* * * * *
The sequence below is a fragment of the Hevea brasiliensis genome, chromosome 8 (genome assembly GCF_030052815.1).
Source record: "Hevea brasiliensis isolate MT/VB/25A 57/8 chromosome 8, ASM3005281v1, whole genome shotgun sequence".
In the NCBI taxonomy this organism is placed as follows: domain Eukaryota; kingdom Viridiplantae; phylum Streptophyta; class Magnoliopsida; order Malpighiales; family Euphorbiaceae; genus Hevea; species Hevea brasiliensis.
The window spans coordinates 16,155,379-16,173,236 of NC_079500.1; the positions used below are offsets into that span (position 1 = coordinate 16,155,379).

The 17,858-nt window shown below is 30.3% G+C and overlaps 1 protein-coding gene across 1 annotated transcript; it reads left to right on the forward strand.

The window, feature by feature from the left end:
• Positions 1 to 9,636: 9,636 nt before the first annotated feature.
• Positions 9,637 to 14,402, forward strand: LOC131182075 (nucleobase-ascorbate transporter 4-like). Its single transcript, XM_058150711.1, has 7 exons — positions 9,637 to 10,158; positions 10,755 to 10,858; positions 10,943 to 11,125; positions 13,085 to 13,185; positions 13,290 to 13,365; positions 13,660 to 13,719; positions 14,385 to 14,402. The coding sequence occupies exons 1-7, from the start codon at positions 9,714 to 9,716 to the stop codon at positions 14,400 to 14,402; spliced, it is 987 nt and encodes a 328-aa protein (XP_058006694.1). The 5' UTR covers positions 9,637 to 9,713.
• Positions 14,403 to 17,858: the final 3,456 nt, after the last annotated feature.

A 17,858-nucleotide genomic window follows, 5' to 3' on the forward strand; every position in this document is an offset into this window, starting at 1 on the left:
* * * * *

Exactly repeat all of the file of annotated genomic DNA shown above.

The sequence below is a fragment of the Hevea brasiliensis genome, chromosome 8 (genome assembly GCF_030052815.1).
Source record: "Hevea brasiliensis isolate MT/VB/25A 57/8 chromosome 8, ASM3005281v1, whole genome shotgun sequence".
In the NCBI taxonomy this organism is placed as follows: domain Eukaryota; kingdom Viridiplantae; phylum Streptophyta; class Magnoliopsida; order Malpighiales; family Euphorbiaceae; genus Hevea; species Hevea brasiliensis.
The window spans coordinates 16,155,379-16,173,236 of NC_079500.1; the positions used below are offsets into that span (position 1 = coordinate 16,155,379).

The 17,858-nt window shown below is 30.3% G+C and overlaps 1 protein-coding gene across 1 annotated transcript; it reads left to right on the forward strand.

The window, feature by feature from the left end:
• Positions 1 to 9,636: 9,636 nt before the first annotated feature.
• Positions 9,637 to 14,402, forward strand: LOC131182075 (nucleobase-ascorbate transporter 4-like). Its single transcript, XM_058150711.1, has 7 exons — positions 9,637 to 10,158; positions 10,755 to 10,858; positions 10,943 to 11,125; positions 13,085 to 13,185; positions 13,290 to 13,365; positions 13,660 to 13,719; positions 14,385 to 14,402. The coding sequence occupies exons 1-7, from the start codon at positions 9,714 to 9,716 to the stop codon at positions 14,400 to 14,402; spliced, it is 987 nt and encodes a 328-aa protein (XP_058006694.1). The 5' UTR covers positions 9,637 to 9,713.
• Positions 14,403 to 17,858: the final 3,456 nt, after the last annotated feature.

A 17,858-nucleotide genomic window follows, 5' to 3' on the forward strand; every position in this document is an offset into this window, starting at 1 on the left: